In the present study, unsteady flow features and the blade aerodynamic loading of the National Renewable Energy Laboratory phase VI wind turbine rotor, under yawed flow conditions, were numerically investigated by using a three-dimensional incompressible flow solver based on unstructured overset meshes. The effect of turbulence, including laminar-turbulent transition, was accounted for by using a correlation-based transition turbulence model. The calculations were made for an upwind configuration at wind speeds of 7, 10 and 15 m/sec when the turbine rotor was at 30° and 60° yaw angles. The results were compared with measurements in terms of the blade surface pressure and the normal and tangential forces at selected blade radial locations. It was found that under the yawed flow conditions, the blade aerodynamic loading is significantly reduced. Also, because of the wind velocity component aligned tangent to the rotor disk plane, the periodic fluctuation of blade loading is obtained with lower magnitudes at the advancing blade side and higher magnitudes at the retreating side. This tendency is further magnified as the yaw angle becomes larger. At 7 m/sec wind speed, the sectional angle of attack is relatively small, and the flow remains mostly attached to the blade surface. At 10 m/sec wind speed, leading-edge flow separation and strong radial flow are observed at the inboard portion of the retreating blade. As the wind speed is further increased, the flow separation and the radial flow become more pronounced. It was demonstrated that these highly unsteady three-dimensional aerodynamic features are well-captured by the present method. Copyright © 2012 John Wiley & Sons, Ltd.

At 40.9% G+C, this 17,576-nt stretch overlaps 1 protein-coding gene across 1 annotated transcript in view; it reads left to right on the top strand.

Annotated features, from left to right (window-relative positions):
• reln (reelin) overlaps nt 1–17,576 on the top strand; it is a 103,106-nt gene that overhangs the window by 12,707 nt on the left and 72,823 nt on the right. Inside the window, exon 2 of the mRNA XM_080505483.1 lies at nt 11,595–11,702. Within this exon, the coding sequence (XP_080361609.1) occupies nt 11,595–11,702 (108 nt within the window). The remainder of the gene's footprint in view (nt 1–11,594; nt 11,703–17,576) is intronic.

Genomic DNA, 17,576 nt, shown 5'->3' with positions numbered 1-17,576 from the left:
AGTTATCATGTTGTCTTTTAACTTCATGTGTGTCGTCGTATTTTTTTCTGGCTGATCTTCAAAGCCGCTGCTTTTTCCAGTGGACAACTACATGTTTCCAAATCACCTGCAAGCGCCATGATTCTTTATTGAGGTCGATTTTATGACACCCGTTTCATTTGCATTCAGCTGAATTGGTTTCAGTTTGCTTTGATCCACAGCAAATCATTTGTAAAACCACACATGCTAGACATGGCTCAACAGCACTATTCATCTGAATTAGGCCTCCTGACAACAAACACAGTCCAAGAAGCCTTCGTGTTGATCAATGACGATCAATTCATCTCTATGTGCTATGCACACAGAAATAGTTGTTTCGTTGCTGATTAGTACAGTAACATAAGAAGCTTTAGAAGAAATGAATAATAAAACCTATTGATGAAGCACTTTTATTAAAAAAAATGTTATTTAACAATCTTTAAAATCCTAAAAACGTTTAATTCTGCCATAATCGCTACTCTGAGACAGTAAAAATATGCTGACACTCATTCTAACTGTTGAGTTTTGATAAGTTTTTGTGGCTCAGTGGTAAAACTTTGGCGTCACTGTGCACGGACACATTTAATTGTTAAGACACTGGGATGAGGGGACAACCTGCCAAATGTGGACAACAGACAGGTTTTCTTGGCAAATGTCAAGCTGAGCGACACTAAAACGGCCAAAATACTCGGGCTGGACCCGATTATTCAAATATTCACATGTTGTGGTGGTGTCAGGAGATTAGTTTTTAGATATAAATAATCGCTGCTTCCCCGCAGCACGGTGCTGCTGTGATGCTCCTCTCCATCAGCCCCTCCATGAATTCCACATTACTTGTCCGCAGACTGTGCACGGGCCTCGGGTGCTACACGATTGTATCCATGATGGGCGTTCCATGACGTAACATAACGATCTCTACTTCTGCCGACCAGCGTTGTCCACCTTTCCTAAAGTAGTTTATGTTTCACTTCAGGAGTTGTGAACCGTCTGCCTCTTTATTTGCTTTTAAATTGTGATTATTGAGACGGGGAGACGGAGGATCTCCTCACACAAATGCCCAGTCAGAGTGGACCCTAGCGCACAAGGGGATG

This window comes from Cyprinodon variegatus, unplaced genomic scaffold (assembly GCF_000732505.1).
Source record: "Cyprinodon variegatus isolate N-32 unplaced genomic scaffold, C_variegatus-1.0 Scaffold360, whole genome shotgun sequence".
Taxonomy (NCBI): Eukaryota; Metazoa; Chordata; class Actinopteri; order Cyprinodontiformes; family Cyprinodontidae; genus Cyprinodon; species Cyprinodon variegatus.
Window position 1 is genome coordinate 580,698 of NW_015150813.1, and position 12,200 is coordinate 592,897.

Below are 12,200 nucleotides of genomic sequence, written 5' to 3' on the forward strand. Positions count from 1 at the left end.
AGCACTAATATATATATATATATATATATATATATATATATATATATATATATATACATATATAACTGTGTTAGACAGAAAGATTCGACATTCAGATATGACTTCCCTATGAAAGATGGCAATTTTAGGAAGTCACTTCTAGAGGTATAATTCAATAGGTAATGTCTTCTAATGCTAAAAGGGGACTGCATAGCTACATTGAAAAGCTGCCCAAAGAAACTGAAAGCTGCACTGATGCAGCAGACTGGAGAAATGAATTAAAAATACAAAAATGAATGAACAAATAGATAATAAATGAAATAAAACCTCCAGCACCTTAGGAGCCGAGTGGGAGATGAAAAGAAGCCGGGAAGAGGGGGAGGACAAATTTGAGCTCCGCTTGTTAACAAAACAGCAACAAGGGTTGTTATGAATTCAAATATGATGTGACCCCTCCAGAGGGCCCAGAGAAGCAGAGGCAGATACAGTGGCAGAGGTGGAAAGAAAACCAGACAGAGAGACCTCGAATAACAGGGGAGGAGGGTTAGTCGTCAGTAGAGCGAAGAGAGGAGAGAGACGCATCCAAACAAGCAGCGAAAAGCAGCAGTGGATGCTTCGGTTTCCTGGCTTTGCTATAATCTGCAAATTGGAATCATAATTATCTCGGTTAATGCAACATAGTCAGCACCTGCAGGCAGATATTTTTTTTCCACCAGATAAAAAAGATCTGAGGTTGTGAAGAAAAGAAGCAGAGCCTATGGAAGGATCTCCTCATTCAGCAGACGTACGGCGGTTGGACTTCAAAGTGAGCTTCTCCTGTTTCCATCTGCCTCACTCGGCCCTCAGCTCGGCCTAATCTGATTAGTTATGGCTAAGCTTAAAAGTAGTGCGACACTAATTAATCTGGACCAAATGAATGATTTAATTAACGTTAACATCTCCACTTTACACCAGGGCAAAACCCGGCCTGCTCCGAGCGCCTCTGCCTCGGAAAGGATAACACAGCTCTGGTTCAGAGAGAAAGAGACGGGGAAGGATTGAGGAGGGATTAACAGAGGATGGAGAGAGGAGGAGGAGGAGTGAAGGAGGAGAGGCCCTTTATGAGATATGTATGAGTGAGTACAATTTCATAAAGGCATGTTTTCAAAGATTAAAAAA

If you can't find a tool you're looking for, please click the link at the top of the page to "Go to old article view". Alternatively, view our Knowledge Base articles for additional help. Your feedback is important to us, so please let us know if you have comments or ideas for improvement.